Two things to consider: Protest is criminalized and it was done so with “Minority Report”-style pre-crime maneuvers.
Charlie Veitch was none too subtle. After the London TUC protests on March 26th, Veitch and his group the Love Police announced that they would launch “Disruption Spectacular” at Prince William’s Wedding.
It should be known that Veitch and the Love Police are non-violent protesters, many of them (including Veitch) being anarchists, and the “Disruption Spectacular” rhetoric was delivered in the spirit of the Diggers or Abbie Hoffman and the Yippies, and was not made in the same vein as violent protests in North Africa and the Middle East.
Veitch became an anti-Royalist and anarchist after being made redundant at his banking job, which forced him to reassess both his life, as well as the political and economic circumstances of both London and the world-at-large. Thus, when the Love Police announced their intention to spectacularly protest Prince William’s wedding, it was a symbolic action to demonstrate against royal opulence in the face of forced austerity which triggered the TUC protests.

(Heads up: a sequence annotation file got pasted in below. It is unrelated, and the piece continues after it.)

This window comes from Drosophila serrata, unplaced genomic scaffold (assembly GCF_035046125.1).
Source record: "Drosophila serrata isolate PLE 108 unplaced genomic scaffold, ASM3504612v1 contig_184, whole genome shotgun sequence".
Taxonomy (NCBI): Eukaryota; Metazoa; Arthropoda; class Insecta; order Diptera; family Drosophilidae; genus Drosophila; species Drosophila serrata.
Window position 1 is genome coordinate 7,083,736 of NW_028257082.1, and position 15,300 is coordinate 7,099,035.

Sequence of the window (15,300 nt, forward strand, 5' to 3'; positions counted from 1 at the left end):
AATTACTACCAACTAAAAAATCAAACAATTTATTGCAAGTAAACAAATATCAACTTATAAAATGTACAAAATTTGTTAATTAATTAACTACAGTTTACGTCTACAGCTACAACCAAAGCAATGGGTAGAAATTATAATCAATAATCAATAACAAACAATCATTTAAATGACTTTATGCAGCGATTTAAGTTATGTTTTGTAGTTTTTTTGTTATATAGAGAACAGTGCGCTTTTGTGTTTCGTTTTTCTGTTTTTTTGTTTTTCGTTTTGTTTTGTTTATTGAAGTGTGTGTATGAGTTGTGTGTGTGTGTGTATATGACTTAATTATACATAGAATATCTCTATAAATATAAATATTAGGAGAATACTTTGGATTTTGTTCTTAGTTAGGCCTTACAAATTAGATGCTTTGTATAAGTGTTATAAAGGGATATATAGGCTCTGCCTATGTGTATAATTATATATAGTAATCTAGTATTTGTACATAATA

In an attempt to prevent Veitch and the Love Police from protesting, London Police came to his flat and placed him under arrest for “suspicion of conspiracy to cause a public nuisance,” as well as “suspicion of aggravated trespass at Fortnum & Mason.”
Veitch’s girlfriend managed to tape the entire exchange with the arresting officers, in which Veitch asks, “is it okay if I bring a novel?” The officer demurs and says, “Um… I don’t think so, no. We have reading material at the station.” Veitch, in a humorous reposte, says, “Yeah, I’ll bring a couple of books.”
If you’re going to be jailed, why not entertain yourself with some fiction. To quote the arresting officer, “Lovely.”
If this can happen in London, it can happen anywhere, including America. And as humorous as some of Veitch’s comments and actions are in the arrest video, remember that his right to free speech was violated to silence his political views, always expressed through street theater and never violent.
And, honestly, I almost feel bad for the primary arresting officer. He seems polite enough and a good listener. One can even sense the vague recognition that he is arresting one of his own, and doing it on behalf of the powerful and elite (and on behalf of a royal family that doesn’t give the slightest fuck about his own existence).
Another bit of humor—Veitch can be heard brushing his teeth, then comes out and starts talking with a mouthful of toothpaste. In addressing the arresting officer statement about the trespassing at Fortnum & Mason’s, Veitch says, “They got nothing on me. The police asked us to leave Fortnum & Mason’s. We left. They got nothing on me.”
Imagine how the world could be if the working class police didn’t do the bidding of the politically powerful and rich.